OECD Petroleum Inventories

EIA estimates that OECD commercial oil inventories totaled 2.75 billion barrels at the end of 2014, the highest end-of-year level on record and equivalent to roughly 60 days of consumption. Projected OECD oil inventories rise to 2.90 billion barrels at the end of 2015 and to 2.92 billion barrels by the end of 2016.

Crude Oil Prices

North Sea Brent crude oil spot prices increased by $10/bbl from January to reach an average of $58/bbl in February, the first month in which Brent prices increased since June 2014. Several factors supported Brent prices in February, including news of falling U.S. crude oil rig counts and announced reductions in capital expenditures by major oil companies, both of which contributed to expectations that oil supplies could decline more quickly than previous market expectations. Additionally, lower-than-expected Iraqi crude oil exports and a reduction in Libyan production contributed to an increase in global unplanned supply disruptions. However, the sustainability of the recent price increase is very uncertain, as it occurred amid strong global oil inventory growth, which is expected to continue in the coming months. Inventory builds are projected to moderate later in the year and provide support to crude oil prices.

The monthly average WTI crude oil spot price increased to an average of $51/bbl in February, up $3/bbl from January. WTI prices increased less than Brent prices in February as U.S. commercial crude oil inventories increased to 444 million barrels as of February 27, an increase of over 50 million barrels since the end of 2014. The record inventory levels have put downward pressure on the price of crude oil for prompt delivery relative to the price of crude oil for delivery in the future.

EIA projects the Brent crude oil price will average $59/bbl in 2015, up $2/bbl from last month's STEO, with prices rising from an average of $56/bbl in the second quarter to an average of $67/bbl in the fourth quarter. The Brent crude oil price is projected to average $75/bbl in 2016.

WTI prices in 2015 and 2016 are expected to average $7/bbl and $5/bbl, respectively, below Brent. The Brent-WTI spread for 2015 is more than twice the projection in last month's STEO, reflecting continuing large builds in U.S. crude oil inventories, including at the Cushing, Oklahoma storage hub.

The current values of futures and options contracts continue to suggest very high uncertainty in the price outlook (Market Prices and Uncertainty Report). WTI futures contracts for June 2015 delivery traded during the five-day period ending March 5 averaged $54/bbl while implied volatility averaged 46%, establishing the lower and upper limits of the 95% confidence interval for the market's expectations of monthly average WTI prices in June 2015 at $36/bbl and $80/bbl, respectively. The 95% confidence interval for market expectations widens over time, with lower and upper limits of $35/bbl and $102/bbl for prices in December 2015. Last year at this time, WTI for June 2014 delivery averaged $101/bbl, and implied volatility averaged 18%. The corresponding lower and upper limits of the 95% confidence interval were $87/bbl and $118/bbl.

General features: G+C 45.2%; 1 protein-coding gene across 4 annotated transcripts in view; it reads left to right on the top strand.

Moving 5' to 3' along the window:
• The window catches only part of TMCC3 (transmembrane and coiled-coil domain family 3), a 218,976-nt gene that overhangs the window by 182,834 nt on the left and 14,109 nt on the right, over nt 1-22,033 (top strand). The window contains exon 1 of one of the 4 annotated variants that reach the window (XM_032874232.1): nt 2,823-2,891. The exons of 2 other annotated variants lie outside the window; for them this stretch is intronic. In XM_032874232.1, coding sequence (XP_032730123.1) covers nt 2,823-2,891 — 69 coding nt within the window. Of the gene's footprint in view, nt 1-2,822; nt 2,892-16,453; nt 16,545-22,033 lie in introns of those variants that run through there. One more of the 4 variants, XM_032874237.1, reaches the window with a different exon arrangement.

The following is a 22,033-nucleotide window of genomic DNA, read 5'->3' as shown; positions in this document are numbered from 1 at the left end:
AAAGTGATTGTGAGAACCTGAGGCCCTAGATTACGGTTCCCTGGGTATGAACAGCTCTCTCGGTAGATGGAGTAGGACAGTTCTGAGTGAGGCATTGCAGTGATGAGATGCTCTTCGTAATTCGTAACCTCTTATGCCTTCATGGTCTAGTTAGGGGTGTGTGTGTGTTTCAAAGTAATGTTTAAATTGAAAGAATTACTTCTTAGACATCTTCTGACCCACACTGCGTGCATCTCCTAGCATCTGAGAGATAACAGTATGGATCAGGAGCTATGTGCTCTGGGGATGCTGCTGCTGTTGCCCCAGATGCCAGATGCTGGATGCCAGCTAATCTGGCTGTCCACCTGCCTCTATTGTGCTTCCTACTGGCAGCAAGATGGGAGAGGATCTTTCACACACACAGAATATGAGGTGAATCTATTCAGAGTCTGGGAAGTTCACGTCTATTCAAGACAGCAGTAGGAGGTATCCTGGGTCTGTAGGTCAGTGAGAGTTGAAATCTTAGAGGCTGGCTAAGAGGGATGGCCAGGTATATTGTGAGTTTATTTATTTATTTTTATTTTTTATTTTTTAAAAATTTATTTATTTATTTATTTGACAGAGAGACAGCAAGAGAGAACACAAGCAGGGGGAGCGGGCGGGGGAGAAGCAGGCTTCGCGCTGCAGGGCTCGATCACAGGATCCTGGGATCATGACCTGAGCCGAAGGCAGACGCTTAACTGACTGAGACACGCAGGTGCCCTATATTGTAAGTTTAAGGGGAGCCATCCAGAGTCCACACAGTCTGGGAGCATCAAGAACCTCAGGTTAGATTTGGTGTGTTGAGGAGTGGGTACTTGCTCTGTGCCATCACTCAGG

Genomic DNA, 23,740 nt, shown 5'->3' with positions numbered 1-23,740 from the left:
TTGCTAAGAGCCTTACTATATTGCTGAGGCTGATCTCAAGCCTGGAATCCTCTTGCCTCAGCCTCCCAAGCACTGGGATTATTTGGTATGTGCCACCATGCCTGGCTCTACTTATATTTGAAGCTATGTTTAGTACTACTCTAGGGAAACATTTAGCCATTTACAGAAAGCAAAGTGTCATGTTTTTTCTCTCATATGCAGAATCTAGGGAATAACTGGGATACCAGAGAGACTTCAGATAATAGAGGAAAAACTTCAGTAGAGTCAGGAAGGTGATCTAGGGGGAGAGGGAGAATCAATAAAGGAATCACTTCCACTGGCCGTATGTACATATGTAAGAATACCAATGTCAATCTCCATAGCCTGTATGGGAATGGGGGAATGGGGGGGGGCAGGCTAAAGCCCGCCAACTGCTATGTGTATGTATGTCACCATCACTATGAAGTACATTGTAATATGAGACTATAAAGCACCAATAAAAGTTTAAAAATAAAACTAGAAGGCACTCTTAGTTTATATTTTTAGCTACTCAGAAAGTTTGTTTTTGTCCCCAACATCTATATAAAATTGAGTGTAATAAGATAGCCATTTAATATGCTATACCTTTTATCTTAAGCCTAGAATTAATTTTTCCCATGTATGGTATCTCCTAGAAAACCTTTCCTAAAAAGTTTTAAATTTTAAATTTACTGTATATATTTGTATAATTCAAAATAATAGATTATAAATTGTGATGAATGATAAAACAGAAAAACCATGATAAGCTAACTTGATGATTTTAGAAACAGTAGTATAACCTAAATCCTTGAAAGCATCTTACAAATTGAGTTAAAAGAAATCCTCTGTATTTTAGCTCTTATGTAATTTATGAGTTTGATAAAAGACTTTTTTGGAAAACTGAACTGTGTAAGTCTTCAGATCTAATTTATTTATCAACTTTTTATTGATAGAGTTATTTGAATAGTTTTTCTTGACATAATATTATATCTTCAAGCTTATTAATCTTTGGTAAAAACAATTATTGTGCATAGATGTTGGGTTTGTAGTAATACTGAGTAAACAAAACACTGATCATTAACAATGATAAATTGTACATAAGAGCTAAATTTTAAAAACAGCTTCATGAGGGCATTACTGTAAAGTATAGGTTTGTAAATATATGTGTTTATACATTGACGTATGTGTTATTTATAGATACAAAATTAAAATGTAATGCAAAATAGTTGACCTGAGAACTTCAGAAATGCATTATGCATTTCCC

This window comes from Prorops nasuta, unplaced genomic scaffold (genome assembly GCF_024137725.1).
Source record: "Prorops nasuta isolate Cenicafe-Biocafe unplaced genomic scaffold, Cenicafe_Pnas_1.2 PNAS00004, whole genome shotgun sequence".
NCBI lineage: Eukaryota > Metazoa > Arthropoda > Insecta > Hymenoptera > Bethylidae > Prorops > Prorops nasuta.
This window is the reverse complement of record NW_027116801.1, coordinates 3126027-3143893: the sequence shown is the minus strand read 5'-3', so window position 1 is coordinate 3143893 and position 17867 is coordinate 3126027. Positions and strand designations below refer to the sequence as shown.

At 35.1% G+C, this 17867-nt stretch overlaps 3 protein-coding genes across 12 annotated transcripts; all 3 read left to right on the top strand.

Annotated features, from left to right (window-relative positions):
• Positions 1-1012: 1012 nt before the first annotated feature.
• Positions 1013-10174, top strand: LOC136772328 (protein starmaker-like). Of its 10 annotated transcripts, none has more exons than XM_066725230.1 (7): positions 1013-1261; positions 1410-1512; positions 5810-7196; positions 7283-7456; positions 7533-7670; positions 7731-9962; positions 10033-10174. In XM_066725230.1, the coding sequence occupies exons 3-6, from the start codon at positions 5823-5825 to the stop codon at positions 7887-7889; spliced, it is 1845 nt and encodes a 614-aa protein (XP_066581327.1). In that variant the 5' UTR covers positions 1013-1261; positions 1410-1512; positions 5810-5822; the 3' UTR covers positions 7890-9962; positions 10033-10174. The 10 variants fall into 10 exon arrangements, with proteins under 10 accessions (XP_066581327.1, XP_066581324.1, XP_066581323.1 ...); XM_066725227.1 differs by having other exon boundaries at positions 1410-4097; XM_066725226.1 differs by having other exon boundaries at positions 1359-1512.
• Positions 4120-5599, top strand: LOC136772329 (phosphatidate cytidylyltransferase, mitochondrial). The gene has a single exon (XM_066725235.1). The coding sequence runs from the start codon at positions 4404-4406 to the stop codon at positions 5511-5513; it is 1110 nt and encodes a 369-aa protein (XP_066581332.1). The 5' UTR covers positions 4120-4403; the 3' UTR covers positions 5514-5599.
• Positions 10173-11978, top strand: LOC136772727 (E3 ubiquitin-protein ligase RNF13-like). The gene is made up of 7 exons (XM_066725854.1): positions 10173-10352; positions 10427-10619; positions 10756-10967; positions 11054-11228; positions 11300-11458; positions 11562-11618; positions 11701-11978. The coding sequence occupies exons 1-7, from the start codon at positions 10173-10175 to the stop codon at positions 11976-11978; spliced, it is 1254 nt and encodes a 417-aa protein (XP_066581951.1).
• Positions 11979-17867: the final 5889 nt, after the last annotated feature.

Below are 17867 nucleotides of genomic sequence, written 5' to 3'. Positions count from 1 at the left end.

Given the high level of uncertainty in oil markets, several factors could cause oil prices to deviate significantly from current projections. Among these factors is the responsiveness of supply to lower prices. Despite OPEC's November 2014 decision to leave its crude oil production target at 30 million bbl/d, key producers could decide to reduce output, tightening market balances. The level of unplanned production outages could also vary from forecast levels for a wide range of producers, including OPEC members Libya, Iraq, Iran, Nigeria, and Venezuela. The degree to which non-OPEC supply growth is affected by lower oil prices will also affect market balances and prices.

Several OPEC and non-OPEC oil producers rely heavily on oil revenue to finance their national budgets. Some producers have already started adjusting their upcoming budgets to reflect the crude oil price decline. If crude oil prices fall further or are sustained at current levels, oil-dependent producing countries will face tough decisions. These decisions could potentially lead to austerity programs and fuel subsidy cuts that could spark social unrest, leaving some countries vulnerable to supply disruptions if protesters target oil infrastructure. Potential new supply disruptions are a real possibility and present a major uncertainty in the world oil supply forecast.

Global Petroleum and Other Liquids
  2013 2014 2015 2016
a Weighted by oil consumption.
b Foreign currency per U.S. dollar.
Supply & Consumption (million barrels per day)
Non-OPEC Production 54.37 56.55 57.58 58.17
OPEC Production 36.54 36.46 36.52 36.23
OPEC Crude Oil Portion 30.12 30.08 30.08 29.75
Total World Production 90.91 93.01 94.10 94.40
OECD Commercial Inventory (end-of-year) 2550 2754 2902 2915
Total OPEC surplus crude oil production capacity 2.13 2.04 2.12 2.57
OECD Consumption 46.07 45.77 45.94 45.90
Non-OECD Consumption 45.17 46.38 47.19 48.28
Total World Consumption 91.24 92.15 93.13 94.17
Primary Assumptions (percent change from prior year)
World Real Gross Domestic Producta 2.7 2.7 2.6 3.1
Real U.S. Dollar Exchange Rateb 3.8 3.7 11.0 0.6